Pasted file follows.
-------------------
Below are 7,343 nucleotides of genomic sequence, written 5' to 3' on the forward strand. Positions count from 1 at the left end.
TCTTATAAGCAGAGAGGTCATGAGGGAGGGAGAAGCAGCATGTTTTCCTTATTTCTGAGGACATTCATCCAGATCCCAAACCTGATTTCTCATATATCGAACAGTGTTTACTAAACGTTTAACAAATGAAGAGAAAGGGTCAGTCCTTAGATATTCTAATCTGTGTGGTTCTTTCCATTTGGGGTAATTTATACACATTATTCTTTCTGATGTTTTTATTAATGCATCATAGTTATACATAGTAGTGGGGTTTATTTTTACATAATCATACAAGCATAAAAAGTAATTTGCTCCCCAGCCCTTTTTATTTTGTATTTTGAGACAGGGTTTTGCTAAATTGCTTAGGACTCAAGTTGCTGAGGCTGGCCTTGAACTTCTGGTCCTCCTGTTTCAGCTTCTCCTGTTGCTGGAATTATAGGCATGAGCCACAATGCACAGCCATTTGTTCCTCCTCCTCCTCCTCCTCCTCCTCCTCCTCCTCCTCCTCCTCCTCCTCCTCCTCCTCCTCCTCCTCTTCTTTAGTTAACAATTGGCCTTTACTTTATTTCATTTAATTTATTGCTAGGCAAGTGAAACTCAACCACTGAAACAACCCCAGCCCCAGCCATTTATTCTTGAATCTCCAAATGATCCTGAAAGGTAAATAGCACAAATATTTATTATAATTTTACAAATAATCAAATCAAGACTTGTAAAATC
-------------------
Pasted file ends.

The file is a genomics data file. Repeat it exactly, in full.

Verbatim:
Below are 7,343 nucleotides of genomic sequence, written 5' to 3' on the forward strand. Positions count from 1 at the left end.
TCTTATAAGCAGAGAGGTCATGAGGGAGGGAGAAGCAGCATGTTTTCCTTATTTCTGAGGACATTCATCCAGATCCCAAACCTGATTTCTCATATATCGAACAGTGTTTACTAAACGTTTAACAAATGAAGAGAAAGGGTCAGTCCTTAGATATTCTAATCTGTGTGGTTCTTTCCATTTGGGGTAATTTATACACATTATTCTTTCTGATGTTTTTATTAATGCATCATAGTTATACATAGTAGTGGGGTTTATTTTTACATAATCATACAAGCATAAAAAGTAATTTGCTCCCCAGCCCTTTTTATTTTGTATTTTGAGACAGGGTTTTGCTAAATTGCTTAGGACTCAAGTTGCTGAGGCTGGCCTTGAACTTCTGGTCCTCCTGTTTCAGCTTCTCCTGTTGCTGGAATTATAGGCATGAGCCACAATGCACAGCCATTTGTTCCTCCTCCTCCTCCTCCTCCTCCTCCTCCTCCTCCTCCTCCTCCTCCTCCTCCTCCTCCTCCTCCTCTTCTTTAGTTAACAATTGGCCTTTACTTTATTTCATTTAATTTATTGCTAGGCAAGTGAAACTCAACCACTGAAACAACCCCAGCCCCAGCCATTTATTCTTGAATCTCCAAATGATCCTGAAAGGTAAATAGCACAAATATTTATTATAATTTTACAAATAATCAAATCAAGACTTGTAAAATC